Welcome to Pete Brown's 10rem.net

First time here? If you are a developer or are interested in Microsoft tools and technology, please consider subscribing to the latest posts.

You may also be interested in my blog archives, the articles section, or some of my lab projects such as the C64 emulator written in Silverlight.

(hide this)

Sometimes coding a solution is faster than finding one: Simple Webcam app in Silverlight 5

Pete Brown - 11 November 2012

I recently upgraded my main desktop PC to Windows 8. When I did that, the Microsoft LifeCam software stopped working. It was recognized as incompatible with Windows 8. For most people, this is not an issue, as it works perfectly fine with the built-in Windows 8 camera app.

For me, however, I need a small camera app sitting on my desktop so I can see the hallway leading to my office. I call it the heart-attack preventer, as it makes it difficult for my children to sneak up on me when I'm heads-down at work. This is because I'm surrounded by displays and simply can't see over them. My home office is in the basement, with a combined TV room and play room (plus a bunch of storage) surrounding it, so the kids often sneak in here to say "Hi".

I installed the latest version of the LifeCam software, and it doesn't install the desktop camera app at all. Bummer. I quickly checked, and this is a common observation about that install.

Rather than spend all afternoon looking for a solution, I figured it would be easier to code my own in 15 minutes. I considered using WPF 4.5, but WebCam access in WPF requires third-party toolkits or DirectX code (or Win32 API calls), so that wouldn't do it. Coding a solution as a Windows Store app wouldn't do, as I need a very tiny window on my desktop, not a snapped app. I sometimes snap other apps and wouldn't want the webcam app to limit that, or take up that amount of room.


Silverlight has always had extremely simple WebCam APIs that are quick to use. (WinRT's APIs are just as easy if not easier).

I created a quick Silverlight 5 project in Visual Studio 2012. Made it an out-of-browser app with elevated permissions, and put this as the MainPage.xaml markup

<UserControl x:Class="SimpleWebcamSL.MainPage"
d:DesignHeight="300" d:DesignWidth="400">

<Grid x:Name="LayoutRoot" Background="White">
<Rectangle x:Name="VideoOutput"
VerticalAlignment="Stretch" MouseLeftButtonDown="VideoOutput_MouseLeftButtonDown_1" />

And this as the code-behind:

using System;
using System.Collections.Generic;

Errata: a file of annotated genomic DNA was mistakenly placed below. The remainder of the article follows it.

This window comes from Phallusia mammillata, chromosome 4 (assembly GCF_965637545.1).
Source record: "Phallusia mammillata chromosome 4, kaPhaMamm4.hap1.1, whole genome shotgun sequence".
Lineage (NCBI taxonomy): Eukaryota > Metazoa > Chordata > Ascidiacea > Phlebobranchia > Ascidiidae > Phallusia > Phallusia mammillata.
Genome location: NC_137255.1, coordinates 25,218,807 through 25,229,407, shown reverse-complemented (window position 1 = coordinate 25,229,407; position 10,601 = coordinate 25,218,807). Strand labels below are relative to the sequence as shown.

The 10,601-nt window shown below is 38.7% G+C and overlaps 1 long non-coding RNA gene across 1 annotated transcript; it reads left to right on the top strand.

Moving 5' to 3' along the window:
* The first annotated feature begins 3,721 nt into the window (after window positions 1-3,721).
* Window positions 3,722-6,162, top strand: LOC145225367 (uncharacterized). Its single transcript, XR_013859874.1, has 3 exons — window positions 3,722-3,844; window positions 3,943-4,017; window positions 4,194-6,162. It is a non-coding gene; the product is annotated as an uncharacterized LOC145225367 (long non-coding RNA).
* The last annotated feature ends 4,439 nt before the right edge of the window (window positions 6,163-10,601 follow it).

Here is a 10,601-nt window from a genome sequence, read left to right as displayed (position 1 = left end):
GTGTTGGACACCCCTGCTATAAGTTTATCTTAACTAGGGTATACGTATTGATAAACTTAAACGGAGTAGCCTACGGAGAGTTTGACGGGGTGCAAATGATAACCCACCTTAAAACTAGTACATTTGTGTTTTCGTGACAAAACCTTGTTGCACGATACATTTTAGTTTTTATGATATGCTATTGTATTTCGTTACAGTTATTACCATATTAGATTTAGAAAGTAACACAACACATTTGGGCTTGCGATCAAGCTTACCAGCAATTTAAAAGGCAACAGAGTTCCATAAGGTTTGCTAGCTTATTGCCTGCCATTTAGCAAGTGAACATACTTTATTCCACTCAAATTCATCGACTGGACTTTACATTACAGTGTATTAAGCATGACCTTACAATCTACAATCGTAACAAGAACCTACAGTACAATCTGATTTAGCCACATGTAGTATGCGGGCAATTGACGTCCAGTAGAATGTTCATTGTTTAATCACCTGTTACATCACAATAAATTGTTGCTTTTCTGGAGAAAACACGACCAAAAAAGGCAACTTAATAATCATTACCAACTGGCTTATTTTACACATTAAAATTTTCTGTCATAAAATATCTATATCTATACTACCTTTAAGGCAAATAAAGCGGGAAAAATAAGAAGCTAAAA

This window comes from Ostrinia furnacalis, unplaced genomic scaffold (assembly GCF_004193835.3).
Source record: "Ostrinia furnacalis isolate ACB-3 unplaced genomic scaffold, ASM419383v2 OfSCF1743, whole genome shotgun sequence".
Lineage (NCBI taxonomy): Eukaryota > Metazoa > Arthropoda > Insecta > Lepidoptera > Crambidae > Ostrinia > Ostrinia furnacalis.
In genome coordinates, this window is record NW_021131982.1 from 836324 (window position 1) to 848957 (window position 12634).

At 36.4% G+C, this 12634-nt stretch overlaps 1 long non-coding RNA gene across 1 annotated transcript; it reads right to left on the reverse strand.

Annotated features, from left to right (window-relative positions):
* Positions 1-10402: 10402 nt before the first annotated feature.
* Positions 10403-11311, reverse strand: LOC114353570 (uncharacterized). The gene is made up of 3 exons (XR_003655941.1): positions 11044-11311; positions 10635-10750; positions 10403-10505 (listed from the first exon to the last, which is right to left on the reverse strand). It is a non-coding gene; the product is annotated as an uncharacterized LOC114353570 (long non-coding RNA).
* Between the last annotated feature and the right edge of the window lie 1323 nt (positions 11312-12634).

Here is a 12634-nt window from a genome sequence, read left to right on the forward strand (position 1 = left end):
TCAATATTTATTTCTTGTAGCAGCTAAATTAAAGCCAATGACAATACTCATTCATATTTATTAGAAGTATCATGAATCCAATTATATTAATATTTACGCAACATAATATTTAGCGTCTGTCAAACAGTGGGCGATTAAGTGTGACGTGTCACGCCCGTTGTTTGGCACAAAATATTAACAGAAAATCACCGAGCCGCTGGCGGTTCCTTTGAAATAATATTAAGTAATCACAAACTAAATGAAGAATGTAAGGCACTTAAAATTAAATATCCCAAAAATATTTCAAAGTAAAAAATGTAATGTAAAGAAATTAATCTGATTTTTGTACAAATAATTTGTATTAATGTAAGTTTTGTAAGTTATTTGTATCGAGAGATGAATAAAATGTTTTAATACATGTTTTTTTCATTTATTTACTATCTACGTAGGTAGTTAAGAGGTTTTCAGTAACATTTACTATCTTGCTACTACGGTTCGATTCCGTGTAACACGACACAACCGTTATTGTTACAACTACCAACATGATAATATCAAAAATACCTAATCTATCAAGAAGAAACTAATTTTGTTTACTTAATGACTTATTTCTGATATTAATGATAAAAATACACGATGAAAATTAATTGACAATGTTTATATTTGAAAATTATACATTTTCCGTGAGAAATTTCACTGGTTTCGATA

using System.Collections.ObjectModel;
using System.Linq;
using System.Net;
using System.Windows;
using System.Windows.Controls;
using System.Windows.Documents;
using System.Windows.Input;
using System.Windows.Media;
using System.Windows.Media.Animation;
using System.Windows.Shapes;

namespace SimpleWebcamSL
public partial class MainPage : UserControl
public MainPage()

Loaded += MainPage_Loaded;

ReadOnlyCollection<VideoCaptureDevice> _devices;

void MainPage_Loaded(object sender, RoutedEventArgs e)
_devices = CaptureDeviceConfiguration.GetAvailableVideoCaptureDevices();

// specific to my system. Camera 1 is the one that points
// out of my home office. Camera 0 points at me.
if (_devices.Count > 1)
else if (_devices.Count > 0)

private void SetCaptureDevice(VideoCaptureDevice device)
var source = new CaptureSource();
source.VideoCaptureDevice = device;

var brush = new VideoBrush();
brush.Stretch = Stretch.UniformToFill;
VideoOutput.Fill = brush;


private void VideoOutput_MouseLeftButtonDown_1(object sender, MouseButtonEventArgs e)


I set the project properties for out of browser, no window border, and elevated permissions (all covered in my Silverlight 5 book) and then installed the app. All done in about 15 minutes. It took longer to write this post than it did to create the app.

This is hard-coded to my specific situation (second camera is the camera which points away from my desk). I didn't bother with icons, camera switching, or anything beyond what I needed for this specific situation.

As a woodworker, I find it's sometimes quicker for me to build something as opposed to search stores to find what I'm looking for. As a programmer, sometimes it's faster just to code your own solution rather than search the internet all day for workarounds. :)

posted by Pete Brown on Sunday, November 11, 2012
filed under:        

9 comments for “Sometimes coding a solution is faster than finding one: Simple Webcam app in Silverlight 5”

  1. Chuisays:
    Pete, now you got me curious. Was your lifecam able to pick up sound? I had an old lifecam on an even older laptop with Win8, and I couldn't Skype at all. I might play around with an SL solution.
  2. Petesays:
    While on campus in Redmond, I used a LifeCam on my Windows 8 laptop to act as the second camera for a test. As I recall, it picked up sound. On my sample here, I don't bother with sound, as I only want video.

    Be sure to grab the latest LifeCam software/drivers.

  3. David Totzkesays:
    Very nice. One wonders why there isn't the same or similar VideoCaptureDevice in WPF. AFAIK, there isn't even a 3rd party control; at least not from the major vendors.

  4. Clintsays:
    I'm trying to do in WPF what you've done in Silverlight. I know little about SL. I'm very surprised that it can so easily use the webcam but WPF cannot. In your article you mention "I considered using WPF 4.5, but WebCam access in WPF requires third-party toolkits or DirectX code (or Win32 API calls), so that wouldn't do it. " I've searched for just such a toolkit, but none seem to be x64 or truly a WPF component. Some CodeProject projects work halfway in that that paint so directly to the screen that you can't put other controls over it.

    I just want to put the video on screen then make an HUD on top of it for things like [start recording] and so on.

    I didn't think this was going to be such a major PITA.

Comment on this Post

Remember me